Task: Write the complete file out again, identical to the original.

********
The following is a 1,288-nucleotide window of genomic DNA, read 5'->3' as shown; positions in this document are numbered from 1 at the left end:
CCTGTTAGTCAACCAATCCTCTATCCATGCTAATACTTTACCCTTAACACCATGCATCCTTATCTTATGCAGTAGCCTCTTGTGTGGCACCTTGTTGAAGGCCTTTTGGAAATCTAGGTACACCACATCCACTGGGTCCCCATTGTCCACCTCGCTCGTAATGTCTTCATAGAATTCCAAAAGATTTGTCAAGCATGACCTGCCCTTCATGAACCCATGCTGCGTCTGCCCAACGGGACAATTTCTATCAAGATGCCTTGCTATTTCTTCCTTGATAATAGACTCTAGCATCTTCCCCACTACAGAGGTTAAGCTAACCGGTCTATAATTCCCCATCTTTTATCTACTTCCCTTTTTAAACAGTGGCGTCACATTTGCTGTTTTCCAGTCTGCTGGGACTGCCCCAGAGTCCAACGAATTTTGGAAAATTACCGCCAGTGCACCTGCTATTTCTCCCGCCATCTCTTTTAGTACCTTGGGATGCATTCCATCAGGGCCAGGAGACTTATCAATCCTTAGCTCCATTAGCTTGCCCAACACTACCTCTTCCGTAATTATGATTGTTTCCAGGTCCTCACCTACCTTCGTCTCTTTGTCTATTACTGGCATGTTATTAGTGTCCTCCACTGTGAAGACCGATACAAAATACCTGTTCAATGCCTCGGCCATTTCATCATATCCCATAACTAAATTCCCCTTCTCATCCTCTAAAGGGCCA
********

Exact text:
The following is a 1,288-nucleotide window of genomic DNA, read 5'->3' as shown; positions in this document are numbered from 1 at the left end:
CCTGTTAGTCAACCAATCCTCTATCCATGCTAATACTTTACCCTTAACACCATGCATCCTTATCTTATGCAGTAGCCTCTTGTGTGGCACCTTGTTGAAGGCCTTTTGGAAATCTAGGTACACCACATCCACTGGGTCCCCATTGTCCACCTCGCTCGTAATGTCTTCATAGAATTCCAAAAGATTTGTCAAGCATGACCTGCCCTTCATGAACCCATGCTGCGTCTGCCCAACGGGACAATTTCTATCAAGATGCCTTGCTATTTCTTCCTTGATAATAGACTCTAGCATCTTCCCCACTACAGAGGTTAAGCTAACCGGTCTATAATTCCCCATCTTTTATCTACTTCCCTTTTTAAACAGTGGCGTCACATTTGCTGTTTTCCAGTCTGCTGGGACTGCCCCAGAGTCCAACGAATTTTGGAAAATTACCGCCAGTGCACCTGCTATTTCTCCCGCCATCTCTTTTAGTACCTTGGGATGCATTCCATCAGGGCCAGGAGACTTATCAATCCTTAGCTCCATTAGCTTGCCCAACACTACCTCTTCCGTAATTATGATTGTTTCCAGGTCCTCACCTACCTTCGTCTCTTTGTCTATTACTGGCATGTTATTAGTGTCCTCCACTGTGAAGACCGATACAAAATACCTGTTCAATGCCTCGGCCATTTCATCATATCCCATAACTAAATTCCCCTTCTCATCCTCTAAAGGGCCA